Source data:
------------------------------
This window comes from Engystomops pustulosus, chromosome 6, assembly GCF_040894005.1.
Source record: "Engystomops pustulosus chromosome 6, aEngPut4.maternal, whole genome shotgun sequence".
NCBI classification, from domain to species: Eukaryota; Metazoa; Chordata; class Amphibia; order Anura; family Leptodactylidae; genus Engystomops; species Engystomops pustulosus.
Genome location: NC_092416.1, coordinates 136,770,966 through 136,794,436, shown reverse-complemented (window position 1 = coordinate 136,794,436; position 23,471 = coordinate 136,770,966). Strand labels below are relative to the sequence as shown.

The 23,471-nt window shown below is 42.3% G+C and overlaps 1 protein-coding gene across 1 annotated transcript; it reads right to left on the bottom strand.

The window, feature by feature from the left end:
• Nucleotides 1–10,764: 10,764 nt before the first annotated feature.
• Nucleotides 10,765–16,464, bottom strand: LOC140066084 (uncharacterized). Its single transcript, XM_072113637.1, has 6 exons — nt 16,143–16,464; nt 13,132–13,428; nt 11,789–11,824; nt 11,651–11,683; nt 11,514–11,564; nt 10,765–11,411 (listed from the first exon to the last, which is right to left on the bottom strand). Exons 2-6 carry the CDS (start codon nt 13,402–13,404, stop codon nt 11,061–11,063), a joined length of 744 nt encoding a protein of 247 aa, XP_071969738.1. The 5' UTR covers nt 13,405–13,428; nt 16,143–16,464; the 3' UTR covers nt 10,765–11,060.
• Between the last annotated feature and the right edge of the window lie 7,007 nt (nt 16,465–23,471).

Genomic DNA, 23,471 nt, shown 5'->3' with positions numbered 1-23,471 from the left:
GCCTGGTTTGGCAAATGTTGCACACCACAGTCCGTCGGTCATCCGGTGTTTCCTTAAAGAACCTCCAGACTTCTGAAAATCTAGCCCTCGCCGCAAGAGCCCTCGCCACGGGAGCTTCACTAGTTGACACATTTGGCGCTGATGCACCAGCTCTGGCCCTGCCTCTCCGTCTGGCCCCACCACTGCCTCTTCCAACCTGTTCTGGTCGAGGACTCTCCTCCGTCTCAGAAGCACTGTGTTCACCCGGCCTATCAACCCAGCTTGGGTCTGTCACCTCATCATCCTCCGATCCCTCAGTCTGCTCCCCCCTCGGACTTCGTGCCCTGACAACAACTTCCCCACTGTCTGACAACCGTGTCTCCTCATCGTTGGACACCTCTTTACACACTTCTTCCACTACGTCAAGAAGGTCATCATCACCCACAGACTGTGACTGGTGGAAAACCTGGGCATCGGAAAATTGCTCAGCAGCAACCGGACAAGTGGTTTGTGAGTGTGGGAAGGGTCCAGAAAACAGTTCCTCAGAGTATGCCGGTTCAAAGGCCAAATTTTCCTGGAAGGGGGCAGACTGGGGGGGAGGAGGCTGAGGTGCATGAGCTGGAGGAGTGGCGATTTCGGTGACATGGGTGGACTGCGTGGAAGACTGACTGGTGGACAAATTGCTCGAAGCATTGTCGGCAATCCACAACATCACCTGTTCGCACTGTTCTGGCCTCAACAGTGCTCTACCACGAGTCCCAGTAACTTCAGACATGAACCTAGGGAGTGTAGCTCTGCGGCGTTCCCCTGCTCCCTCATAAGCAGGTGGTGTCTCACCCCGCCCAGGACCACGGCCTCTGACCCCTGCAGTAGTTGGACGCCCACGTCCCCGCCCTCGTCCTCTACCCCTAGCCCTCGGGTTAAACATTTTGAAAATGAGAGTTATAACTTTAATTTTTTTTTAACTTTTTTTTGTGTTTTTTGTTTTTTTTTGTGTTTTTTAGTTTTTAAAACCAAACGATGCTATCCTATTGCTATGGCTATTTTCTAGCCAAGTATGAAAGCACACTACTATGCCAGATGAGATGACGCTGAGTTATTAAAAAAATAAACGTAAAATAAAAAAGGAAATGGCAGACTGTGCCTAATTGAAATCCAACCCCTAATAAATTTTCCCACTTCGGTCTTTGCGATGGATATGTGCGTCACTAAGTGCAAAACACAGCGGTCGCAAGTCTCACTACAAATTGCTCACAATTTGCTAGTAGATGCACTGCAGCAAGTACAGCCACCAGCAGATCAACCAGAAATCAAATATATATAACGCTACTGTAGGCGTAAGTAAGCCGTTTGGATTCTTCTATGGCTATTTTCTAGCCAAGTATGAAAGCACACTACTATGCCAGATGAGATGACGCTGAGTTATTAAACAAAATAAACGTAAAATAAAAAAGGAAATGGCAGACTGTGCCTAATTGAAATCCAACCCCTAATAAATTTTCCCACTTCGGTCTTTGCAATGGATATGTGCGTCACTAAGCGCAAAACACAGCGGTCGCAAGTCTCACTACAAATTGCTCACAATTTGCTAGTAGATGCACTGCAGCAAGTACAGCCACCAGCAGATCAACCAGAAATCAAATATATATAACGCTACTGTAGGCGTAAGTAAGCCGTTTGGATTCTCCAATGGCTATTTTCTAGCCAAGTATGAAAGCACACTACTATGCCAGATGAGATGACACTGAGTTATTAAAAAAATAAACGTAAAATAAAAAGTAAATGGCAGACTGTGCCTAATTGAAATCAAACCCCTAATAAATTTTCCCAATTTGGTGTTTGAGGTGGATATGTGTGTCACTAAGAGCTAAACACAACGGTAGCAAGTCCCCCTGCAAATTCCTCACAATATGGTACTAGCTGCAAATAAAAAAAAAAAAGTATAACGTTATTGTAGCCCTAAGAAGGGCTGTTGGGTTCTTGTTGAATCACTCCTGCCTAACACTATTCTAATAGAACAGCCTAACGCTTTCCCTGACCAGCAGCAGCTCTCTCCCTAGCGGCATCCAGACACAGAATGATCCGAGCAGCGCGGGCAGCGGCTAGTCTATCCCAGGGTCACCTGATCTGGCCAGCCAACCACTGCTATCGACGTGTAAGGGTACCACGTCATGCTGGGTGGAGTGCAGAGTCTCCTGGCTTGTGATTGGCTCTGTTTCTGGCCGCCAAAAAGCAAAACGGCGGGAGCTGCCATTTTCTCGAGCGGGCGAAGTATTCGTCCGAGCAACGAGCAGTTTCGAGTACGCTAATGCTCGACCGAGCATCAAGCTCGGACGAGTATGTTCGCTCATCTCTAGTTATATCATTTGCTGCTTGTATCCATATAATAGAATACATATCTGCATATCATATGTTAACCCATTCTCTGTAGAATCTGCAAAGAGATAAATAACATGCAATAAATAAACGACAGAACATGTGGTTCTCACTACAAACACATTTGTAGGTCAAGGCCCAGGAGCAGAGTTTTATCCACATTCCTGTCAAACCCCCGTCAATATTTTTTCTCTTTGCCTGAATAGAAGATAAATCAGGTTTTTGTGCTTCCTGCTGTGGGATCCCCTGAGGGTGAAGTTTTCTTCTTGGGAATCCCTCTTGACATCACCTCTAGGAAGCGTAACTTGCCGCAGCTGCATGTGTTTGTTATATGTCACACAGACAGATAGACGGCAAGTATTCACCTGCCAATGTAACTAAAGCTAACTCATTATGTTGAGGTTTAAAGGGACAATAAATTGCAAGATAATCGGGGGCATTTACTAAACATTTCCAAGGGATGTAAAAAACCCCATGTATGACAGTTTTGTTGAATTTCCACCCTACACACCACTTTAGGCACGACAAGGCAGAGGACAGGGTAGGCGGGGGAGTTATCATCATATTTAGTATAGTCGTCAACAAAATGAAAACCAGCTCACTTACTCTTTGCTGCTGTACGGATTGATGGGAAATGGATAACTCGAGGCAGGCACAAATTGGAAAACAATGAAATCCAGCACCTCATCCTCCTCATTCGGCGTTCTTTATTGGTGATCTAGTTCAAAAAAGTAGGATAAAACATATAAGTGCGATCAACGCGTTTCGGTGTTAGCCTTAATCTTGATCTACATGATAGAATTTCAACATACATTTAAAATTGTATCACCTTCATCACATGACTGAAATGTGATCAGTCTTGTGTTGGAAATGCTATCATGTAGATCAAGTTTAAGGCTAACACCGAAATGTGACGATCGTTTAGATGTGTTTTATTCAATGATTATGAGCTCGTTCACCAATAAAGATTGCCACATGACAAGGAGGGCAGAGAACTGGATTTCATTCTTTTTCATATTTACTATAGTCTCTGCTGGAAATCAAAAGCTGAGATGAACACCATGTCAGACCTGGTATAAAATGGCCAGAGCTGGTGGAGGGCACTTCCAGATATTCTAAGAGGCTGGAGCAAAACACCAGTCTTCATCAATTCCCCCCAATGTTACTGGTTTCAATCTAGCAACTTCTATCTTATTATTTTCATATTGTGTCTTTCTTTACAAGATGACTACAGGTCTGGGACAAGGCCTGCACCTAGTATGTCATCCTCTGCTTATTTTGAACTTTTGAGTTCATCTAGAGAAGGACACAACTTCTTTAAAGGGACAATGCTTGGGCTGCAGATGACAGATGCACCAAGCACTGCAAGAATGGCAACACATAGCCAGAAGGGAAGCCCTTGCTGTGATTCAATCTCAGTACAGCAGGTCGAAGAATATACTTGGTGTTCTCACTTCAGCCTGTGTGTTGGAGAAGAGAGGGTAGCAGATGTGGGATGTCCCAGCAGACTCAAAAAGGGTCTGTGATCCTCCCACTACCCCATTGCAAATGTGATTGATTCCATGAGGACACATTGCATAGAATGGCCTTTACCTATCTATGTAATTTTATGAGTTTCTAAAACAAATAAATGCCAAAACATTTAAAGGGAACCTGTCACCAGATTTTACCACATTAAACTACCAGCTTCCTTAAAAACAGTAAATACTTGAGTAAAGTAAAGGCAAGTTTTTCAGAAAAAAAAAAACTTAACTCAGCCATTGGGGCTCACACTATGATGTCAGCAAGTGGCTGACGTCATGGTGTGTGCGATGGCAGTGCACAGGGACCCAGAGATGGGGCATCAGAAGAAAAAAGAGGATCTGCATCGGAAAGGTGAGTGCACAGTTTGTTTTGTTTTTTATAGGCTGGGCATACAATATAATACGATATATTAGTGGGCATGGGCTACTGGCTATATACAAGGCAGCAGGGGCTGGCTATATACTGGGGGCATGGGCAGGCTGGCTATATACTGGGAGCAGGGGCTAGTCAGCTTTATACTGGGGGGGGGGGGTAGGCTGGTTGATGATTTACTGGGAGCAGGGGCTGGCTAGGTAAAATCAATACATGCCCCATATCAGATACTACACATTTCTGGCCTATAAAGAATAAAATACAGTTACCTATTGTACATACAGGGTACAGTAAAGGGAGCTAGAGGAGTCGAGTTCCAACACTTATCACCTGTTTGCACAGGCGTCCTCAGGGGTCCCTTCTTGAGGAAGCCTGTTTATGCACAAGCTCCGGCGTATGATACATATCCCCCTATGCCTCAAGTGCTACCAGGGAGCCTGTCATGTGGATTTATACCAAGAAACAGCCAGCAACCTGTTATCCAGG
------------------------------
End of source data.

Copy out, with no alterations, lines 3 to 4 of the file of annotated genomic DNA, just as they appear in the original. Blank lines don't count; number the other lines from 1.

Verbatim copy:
NCBI classification, from domain to species: Eukaryota; Metazoa; Chordata; class Amphibia; order Anura; family Leptodactylidae; genus Engystomops; species Engystomops pustulosus.
Genome location: NC_092416.1, coordinates 136,770,966 through 136,794,436, shown reverse-complemented (window position 1 = coordinate 136,794,436; position 23,471 = coordinate 136,770,966). Strand labels below are relative to the sequence as shown.